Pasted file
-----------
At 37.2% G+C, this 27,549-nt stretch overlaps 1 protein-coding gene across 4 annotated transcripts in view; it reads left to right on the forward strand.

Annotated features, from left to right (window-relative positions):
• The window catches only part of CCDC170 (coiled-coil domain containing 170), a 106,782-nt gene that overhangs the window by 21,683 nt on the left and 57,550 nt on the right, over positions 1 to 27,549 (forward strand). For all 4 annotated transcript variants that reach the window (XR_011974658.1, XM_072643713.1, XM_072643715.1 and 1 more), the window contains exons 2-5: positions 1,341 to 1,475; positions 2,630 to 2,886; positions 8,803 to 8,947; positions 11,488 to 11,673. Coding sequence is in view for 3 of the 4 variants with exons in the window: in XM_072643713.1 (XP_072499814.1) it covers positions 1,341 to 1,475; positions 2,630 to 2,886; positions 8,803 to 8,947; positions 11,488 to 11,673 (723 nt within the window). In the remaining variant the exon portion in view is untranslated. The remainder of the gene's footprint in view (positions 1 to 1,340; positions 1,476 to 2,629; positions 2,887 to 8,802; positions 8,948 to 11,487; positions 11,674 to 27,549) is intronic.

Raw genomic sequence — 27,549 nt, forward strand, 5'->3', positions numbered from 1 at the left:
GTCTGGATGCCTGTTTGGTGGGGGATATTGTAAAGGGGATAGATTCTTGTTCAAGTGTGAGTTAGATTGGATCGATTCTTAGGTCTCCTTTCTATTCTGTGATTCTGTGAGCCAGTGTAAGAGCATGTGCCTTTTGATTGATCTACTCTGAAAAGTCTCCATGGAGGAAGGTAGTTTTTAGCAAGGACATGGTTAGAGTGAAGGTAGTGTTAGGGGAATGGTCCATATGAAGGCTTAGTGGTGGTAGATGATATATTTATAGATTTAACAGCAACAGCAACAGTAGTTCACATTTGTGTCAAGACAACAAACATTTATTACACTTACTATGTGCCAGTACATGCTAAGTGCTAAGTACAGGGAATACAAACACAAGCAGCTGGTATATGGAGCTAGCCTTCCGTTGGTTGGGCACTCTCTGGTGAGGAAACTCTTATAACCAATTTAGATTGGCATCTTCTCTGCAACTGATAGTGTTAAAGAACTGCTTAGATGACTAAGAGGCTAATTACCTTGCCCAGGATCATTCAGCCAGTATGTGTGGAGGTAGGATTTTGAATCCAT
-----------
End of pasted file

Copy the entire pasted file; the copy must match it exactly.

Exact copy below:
At 37.2% G+C, this 27,549-nt stretch overlaps 1 protein-coding gene across 4 annotated transcripts in view; it reads left to right on the forward strand.

Annotated features, from left to right (window-relative positions):
• The window catches only part of CCDC170 (coiled-coil domain containing 170), a 106,782-nt gene that overhangs the window by 21,683 nt on the left and 57,550 nt on the right, over positions 1 to 27,549 (forward strand). For all 4 annotated transcript variants that reach the window (XR_011974658.1, XM_072643713.1, XM_072643715.1 and 1 more), the window contains exons 2-5: positions 1,341 to 1,475; positions 2,630 to 2,886; positions 8,803 to 8,947; positions 11,488 to 11,673. Coding sequence is in view for 3 of the 4 variants with exons in the window: in XM_072643713.1 (XP_072499814.1) it covers positions 1,341 to 1,475; positions 2,630 to 2,886; positions 8,803 to 8,947; positions 11,488 to 11,673 (723 nt within the window). In the remaining variant the exon portion in view is untranslated. The remainder of the gene's footprint in view (positions 1 to 1,340; positions 1,476 to 2,629; positions 2,887 to 8,802; positions 8,948 to 11,487; positions 11,674 to 27,549) is intronic.

Raw genomic sequence — 27,549 nt, forward strand, 5'->3', positions numbered from 1 at the left:
GTCTGGATGCCTGTTTGGTGGGGGATATTGTAAAGGGGATAGATTCTTGTTCAAGTGTGAGTTAGATTGGATCGATTCTTAGGTCTCCTTTCTATTCTGTGATTCTGTGAGCCAGTGTAAGAGCATGTGCCTTTTGATTGATCTACTCTGAAAAGTCTCCATGGAGGAAGGTAGTTTTTAGCAAGGACATGGTTAGAGTGAAGGTAGTGTTAGGGGAATGGTCCATATGAAGGCTTAGTGGTGGTAGATGATATATTTATAGATTTAACAGCAACAGCAACAGTAGTTCACATTTGTGTCAAGACAACAAACATTTATTACACTTACTATGTGCCAGTACATGCTAAGTGCTAAGTACAGGGAATACAAACACAAGCAGCTGGTATATGGAGCTAGCCTTCCGTTGGTTGGGCACTCTCTGGTGAGGAAACTCTTATAACCAATTTAGATTGGCATCTTCTCTGCAACTGATAGTGTTAAAGAACTGCTTAGATGACTAAGAGGCTAATTACCTTGCCCAGGATCATTCAGCCAGTATGTGTGGAGGTAGGATTTTGAATCCAT